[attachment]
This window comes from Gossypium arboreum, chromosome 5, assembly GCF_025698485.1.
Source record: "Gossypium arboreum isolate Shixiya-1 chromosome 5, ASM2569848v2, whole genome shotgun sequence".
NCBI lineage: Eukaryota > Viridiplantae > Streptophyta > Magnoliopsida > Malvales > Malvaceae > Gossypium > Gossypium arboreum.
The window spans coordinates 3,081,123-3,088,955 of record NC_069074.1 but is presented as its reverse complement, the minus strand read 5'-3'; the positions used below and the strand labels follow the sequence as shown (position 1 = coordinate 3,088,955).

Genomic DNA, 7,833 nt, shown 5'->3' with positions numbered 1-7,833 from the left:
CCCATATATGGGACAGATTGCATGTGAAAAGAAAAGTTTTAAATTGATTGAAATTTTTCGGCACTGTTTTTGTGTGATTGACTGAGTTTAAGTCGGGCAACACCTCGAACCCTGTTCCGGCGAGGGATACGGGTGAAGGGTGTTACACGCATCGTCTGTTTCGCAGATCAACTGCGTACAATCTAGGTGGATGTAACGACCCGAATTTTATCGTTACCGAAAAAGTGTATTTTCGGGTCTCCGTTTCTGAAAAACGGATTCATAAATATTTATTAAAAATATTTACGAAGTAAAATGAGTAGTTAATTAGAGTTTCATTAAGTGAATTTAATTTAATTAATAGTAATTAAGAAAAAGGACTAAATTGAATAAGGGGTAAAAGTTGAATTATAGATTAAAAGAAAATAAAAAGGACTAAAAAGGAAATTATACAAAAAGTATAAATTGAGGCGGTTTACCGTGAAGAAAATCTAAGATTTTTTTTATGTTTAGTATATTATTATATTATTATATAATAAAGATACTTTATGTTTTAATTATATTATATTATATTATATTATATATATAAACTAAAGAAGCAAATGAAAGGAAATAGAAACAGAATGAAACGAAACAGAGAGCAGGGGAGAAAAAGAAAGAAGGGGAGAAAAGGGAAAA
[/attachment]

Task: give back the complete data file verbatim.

This window comes from Gossypium arboreum, chromosome 5, assembly GCF_025698485.1.
Source record: "Gossypium arboreum isolate Shixiya-1 chromosome 5, ASM2569848v2, whole genome shotgun sequence".
NCBI lineage: Eukaryota > Viridiplantae > Streptophyta > Magnoliopsida > Malvales > Malvaceae > Gossypium > Gossypium arboreum.
The window spans coordinates 3,081,123-3,088,955 of record NC_069074.1 but is presented as its reverse complement, the minus strand read 5'-3'; the positions used below and the strand labels follow the sequence as shown (position 1 = coordinate 3,088,955).

Genomic DNA, 7,833 nt, shown 5'->3' with positions numbered 1-7,833 from the left:
CCCATATATGGGACAGATTGCATGTGAAAAGAAAAGTTTTAAATTGATTGAAATTTTTCGGCACTGTTTTTGTGTGATTGACTGAGTTTAAGTCGGGCAACACCTCGAACCCTGTTCCGGCGAGGGATACGGGTGAAGGGTGTTACACGCATCGTCTGTTTCGCAGATCAACTGCGTACAATCTAGGTGGATGTAACGACCCGAATTTTATCGTTACCGAAAAAGTGTATTTTCGGGTCTCCGTTTCTGAAAAACGGATTCATAAATATTTATTAAAAATATTTACGAAGTAAAATGAGTAGTTAATTAGAGTTTCATTAAGTGAATTTAATTTAATTAATAGTAATTAAGAAAAAGGACTAAATTGAATAAGGGGTAAAAGTTGAATTATAGATTAAAAGAAAATAAAAAGGACTAAAAAGGAAATTATACAAAAAGTATAAATTGAGGCGGTTTACCGTGAAGAAAATCTAAGATTTTTTTTATGTTTAGTATATTATTATATTATTATATAATAAAGATACTTTATGTTTTAATTATATTATATTATATTATATTATATATATAAACTAAAGAAGCAAATGAAAGGAAATAGAAACAGAATGAAACGAAACAGAGAGCAGGGGAGAAAAAGAAAGAAGGGGAGAAAAGGGAAAA